Security scanner delays to prolong liquid bans at UK airports

Several large British airports are set to miss a June deadline to install new equipment, which could lead to longer waiting times in summer

Without the new technology, air passengers will still have to limit any liquids they want to carry on board to 100ml containers and place those in a transparent plastic bag. Getty Images
Powered by automated translation

The UK's largest airports are on course to miss a June deadline to install new scanners that would enable passengers to carry up to two litres of liquid in their hand luggage.

London airports Heathrow, Gatwick and Stansted, as well as Manchester, are all set to miss the deadline set by the UK's Department of Transport (DfT) to have the new more-powerful machines up and running in time for the summer travel season.

Without the new technology, passengers will still have to limit any liquids they want to carry on board to 100ml containers and place those in a transparent plastic bag.

The new scanners also allow passengers to pass through security checks without having to remove laptops from bags.

As some security lanes at the big airports will have the new equipment but others will not, passengers will have to stick to the existing rules regardless of the lane in which they find themselves.

Confusion for passengers?

The consumer group, Which? predicts the ensuing confusion will lead to delays in moving passengers efficiently through security.

“Airports falling behind on the June deadline for installing the new security scanners could create a lot of confusion for travellers about what the rules are for liquids and removing electronics at different UK airports, leading to more delays,” said Rory Boland, Which? travel editor.

“Over the past few years, certain airports have struggled with delays and keeping up with demand at peak holiday times.

“Airports must ensure they are fully staffed ahead of peak travel periods this year and clearly communicate with travellers about any changes to their security systems and rules to avoid unnecessary disruption.”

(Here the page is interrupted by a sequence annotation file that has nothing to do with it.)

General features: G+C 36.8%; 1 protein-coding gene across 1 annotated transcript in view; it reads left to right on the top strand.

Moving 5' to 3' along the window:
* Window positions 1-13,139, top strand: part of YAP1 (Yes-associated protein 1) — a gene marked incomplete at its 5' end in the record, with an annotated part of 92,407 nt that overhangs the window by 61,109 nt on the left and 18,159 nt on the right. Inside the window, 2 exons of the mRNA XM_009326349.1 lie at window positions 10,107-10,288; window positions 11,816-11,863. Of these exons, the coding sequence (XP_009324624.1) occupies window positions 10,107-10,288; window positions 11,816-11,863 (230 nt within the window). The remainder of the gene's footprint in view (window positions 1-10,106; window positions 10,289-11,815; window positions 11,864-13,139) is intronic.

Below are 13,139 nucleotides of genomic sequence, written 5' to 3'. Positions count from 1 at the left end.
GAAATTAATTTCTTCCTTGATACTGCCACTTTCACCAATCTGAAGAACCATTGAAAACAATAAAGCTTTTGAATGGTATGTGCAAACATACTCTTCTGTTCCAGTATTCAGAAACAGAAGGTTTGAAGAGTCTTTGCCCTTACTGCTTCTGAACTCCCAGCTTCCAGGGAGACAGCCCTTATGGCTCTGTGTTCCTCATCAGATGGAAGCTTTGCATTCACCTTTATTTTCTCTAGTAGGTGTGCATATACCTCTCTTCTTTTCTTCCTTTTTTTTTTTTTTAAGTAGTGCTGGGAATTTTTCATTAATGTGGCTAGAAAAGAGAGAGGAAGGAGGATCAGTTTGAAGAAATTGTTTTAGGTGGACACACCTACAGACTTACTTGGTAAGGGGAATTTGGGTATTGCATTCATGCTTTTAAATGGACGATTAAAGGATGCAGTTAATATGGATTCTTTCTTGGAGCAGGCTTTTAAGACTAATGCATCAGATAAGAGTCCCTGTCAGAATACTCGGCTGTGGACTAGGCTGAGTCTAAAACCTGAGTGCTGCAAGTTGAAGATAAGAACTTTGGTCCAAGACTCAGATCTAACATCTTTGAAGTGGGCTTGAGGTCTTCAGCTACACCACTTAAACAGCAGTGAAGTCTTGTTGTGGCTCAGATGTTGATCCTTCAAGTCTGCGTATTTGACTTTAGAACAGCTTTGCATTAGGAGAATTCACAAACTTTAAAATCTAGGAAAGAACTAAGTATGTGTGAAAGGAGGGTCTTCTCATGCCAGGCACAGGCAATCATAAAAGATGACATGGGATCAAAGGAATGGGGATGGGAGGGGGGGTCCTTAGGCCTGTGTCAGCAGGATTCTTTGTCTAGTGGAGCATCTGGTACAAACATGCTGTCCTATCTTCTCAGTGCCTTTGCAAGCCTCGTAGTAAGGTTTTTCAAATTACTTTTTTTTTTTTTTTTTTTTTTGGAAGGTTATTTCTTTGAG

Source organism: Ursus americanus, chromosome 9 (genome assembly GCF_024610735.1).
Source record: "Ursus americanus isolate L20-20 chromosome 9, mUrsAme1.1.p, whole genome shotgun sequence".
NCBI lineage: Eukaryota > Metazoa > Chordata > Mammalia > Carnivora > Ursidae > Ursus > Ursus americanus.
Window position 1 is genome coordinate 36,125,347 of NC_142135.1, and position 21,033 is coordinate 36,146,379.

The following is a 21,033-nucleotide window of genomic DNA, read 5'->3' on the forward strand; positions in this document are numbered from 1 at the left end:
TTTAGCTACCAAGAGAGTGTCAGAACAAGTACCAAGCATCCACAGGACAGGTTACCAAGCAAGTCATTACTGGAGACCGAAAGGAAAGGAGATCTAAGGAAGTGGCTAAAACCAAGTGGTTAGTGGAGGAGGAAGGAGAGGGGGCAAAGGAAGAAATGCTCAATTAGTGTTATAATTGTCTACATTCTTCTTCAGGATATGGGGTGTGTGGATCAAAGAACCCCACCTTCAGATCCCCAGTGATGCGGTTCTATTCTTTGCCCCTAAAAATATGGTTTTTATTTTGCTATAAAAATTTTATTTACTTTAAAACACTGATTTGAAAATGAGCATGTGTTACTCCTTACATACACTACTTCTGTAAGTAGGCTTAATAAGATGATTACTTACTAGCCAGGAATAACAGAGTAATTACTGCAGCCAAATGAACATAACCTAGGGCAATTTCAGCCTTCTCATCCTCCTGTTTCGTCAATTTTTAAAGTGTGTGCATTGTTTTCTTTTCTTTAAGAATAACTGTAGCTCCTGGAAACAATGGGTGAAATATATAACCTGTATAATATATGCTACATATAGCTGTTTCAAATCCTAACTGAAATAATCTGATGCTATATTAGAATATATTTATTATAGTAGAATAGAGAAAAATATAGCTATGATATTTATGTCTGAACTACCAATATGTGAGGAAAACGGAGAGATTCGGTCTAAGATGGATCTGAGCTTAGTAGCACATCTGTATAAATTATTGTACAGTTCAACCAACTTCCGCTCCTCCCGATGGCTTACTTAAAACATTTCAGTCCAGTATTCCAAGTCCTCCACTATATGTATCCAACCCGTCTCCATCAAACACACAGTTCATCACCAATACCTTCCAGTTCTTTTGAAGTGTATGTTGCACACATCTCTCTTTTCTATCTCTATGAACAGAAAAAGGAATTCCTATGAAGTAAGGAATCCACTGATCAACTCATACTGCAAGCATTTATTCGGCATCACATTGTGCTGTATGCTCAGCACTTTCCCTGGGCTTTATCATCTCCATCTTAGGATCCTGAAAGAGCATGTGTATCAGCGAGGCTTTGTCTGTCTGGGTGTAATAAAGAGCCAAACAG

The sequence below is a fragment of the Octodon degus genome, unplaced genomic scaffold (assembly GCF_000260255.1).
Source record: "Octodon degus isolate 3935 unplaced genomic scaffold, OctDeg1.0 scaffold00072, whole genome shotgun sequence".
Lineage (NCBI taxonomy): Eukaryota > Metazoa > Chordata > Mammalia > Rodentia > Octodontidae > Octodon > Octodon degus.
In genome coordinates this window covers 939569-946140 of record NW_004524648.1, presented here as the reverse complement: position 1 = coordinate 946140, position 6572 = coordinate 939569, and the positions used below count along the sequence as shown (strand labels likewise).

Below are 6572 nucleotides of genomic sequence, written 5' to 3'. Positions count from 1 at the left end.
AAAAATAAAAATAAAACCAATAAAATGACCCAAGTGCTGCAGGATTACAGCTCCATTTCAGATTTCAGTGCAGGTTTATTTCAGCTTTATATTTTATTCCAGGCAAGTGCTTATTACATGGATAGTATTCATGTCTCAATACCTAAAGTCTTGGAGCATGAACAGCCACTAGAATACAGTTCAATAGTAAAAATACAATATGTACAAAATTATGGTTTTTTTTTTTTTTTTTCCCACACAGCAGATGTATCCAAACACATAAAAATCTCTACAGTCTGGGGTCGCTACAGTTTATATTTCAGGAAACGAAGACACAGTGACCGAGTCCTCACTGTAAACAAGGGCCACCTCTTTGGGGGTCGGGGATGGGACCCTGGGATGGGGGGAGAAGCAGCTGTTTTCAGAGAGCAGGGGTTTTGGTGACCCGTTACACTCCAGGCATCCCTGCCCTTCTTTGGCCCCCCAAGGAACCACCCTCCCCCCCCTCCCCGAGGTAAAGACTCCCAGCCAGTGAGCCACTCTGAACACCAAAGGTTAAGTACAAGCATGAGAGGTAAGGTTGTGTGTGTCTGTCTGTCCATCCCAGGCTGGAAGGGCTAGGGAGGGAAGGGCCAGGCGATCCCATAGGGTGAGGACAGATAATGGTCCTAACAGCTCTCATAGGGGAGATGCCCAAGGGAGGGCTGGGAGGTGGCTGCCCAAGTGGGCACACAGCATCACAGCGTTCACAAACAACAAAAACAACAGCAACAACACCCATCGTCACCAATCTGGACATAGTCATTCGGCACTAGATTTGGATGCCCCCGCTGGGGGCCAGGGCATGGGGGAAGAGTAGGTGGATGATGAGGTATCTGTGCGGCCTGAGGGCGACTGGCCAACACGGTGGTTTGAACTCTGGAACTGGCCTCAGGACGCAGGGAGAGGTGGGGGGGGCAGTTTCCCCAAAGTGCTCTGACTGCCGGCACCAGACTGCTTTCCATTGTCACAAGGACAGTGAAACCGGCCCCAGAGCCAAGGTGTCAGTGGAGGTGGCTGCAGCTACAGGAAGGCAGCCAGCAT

Gatwick said it had made “significant progress” in installing the new scanners at the airport's two terminals.

“We currently plan to have completed the major logistical operation required to install the remaining scanners in Q1 2025, after the busy summer peak period has concluded,” an official said.

Meanwhile, the Manchester Airports Group (MAG), which operates Manchester, Stansted and East Midlands airports, said it was “rolling out the new technology lane-by-lane” at its three hubs, with “several new lanes already in operation”.

A representative for MAG said the new scanners will be in place on a “large number of our security lanes by June 2024, with the full completion of the programme expected the following year”.

The scanners use CT X-ray technology to provide 3D images and are already introduced out at Teesside and London City airports, which are smaller than Heathrow, Gatwick, Stansted and Manchester. Heathrow has 146 security lanes in which to change over the scanning equipment, while some of the smaller airports have only 10.

Potential regulatory action

Technically, the big airports could face fines if they miss the June deadline.

However, there was some ambiguity in the original announcement.

In December 2022, the DfT gave the major UK airports until June 2024 to make the new scanner upgrades, but Transport Minister Mark Harper said the installation process “won’t happen straight away” and would take “two years to be fully implemented”.

As such, the large airports do not expect to incur fines as a result of missing the deadline.

An official from the DfT told The National it “wouldn’t rule out taking a range of potential regulatory actions”.

Updated: January 22, 2024, 1:47 PM